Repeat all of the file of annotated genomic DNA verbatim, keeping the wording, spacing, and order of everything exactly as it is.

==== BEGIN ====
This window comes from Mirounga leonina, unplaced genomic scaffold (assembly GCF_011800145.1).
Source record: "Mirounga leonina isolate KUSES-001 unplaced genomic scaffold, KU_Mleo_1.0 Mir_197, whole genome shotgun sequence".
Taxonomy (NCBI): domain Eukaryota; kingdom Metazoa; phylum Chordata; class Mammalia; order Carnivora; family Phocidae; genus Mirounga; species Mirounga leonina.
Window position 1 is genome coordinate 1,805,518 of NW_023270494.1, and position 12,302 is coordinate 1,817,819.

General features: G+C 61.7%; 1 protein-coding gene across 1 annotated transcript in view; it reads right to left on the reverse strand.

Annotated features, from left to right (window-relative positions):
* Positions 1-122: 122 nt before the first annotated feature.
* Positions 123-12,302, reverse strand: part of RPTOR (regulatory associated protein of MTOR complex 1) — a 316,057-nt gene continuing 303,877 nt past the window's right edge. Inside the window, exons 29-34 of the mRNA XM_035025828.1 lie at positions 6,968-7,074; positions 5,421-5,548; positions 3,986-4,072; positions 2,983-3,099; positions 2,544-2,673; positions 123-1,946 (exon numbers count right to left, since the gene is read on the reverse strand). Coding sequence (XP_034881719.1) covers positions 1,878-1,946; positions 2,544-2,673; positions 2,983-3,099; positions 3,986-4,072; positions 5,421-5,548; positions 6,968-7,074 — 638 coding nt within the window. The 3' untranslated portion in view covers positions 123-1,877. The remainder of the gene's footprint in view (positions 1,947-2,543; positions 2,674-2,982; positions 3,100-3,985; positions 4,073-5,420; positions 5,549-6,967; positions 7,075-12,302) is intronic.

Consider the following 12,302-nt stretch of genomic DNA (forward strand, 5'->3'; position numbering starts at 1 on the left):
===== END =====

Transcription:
This window comes from Mirounga leonina, unplaced genomic scaffold (assembly GCF_011800145.1).
Source record: "Mirounga leonina isolate KUSES-001 unplaced genomic scaffold, KU_Mleo_1.0 Mir_197, whole genome shotgun sequence".
Taxonomy (NCBI): domain Eukaryota; kingdom Metazoa; phylum Chordata; class Mammalia; order Carnivora; family Phocidae; genus Mirounga; species Mirounga leonina.
Window position 1 is genome coordinate 1,805,518 of NW_023270494.1, and position 12,302 is coordinate 1,817,819.

General features: G+C 61.7%; 1 protein-coding gene across 1 annotated transcript in view; it reads right to left on the reverse strand.

Annotated features, from left to right (window-relative positions):
* Positions 1-122: 122 nt before the first annotated feature.
* Positions 123-12,302, reverse strand: part of RPTOR (regulatory associated protein of MTOR complex 1) — a 316,057-nt gene continuing 303,877 nt past the window's right edge. Inside the window, exons 29-34 of the mRNA XM_035025828.1 lie at positions 6,968-7,074; positions 5,421-5,548; positions 3,986-4,072; positions 2,983-3,099; positions 2,544-2,673; positions 123-1,946 (exon numbers count right to left, since the gene is read on the reverse strand). Coding sequence (XP_034881719.1) covers positions 1,878-1,946; positions 2,544-2,673; positions 2,983-3,099; positions 3,986-4,072; positions 5,421-5,548; positions 6,968-7,074 — 638 coding nt within the window. The 3' untranslated portion in view covers positions 123-1,877. The remainder of the gene's footprint in view (positions 1,947-2,543; positions 2,674-2,982; positions 3,100-3,985; positions 4,073-5,420; positions 5,549-6,967; positions 7,075-12,302) is intronic.

Consider the following 12,302-nt stretch of genomic DNA (forward strand, 5'->3'; position numbering starts at 1 on the left):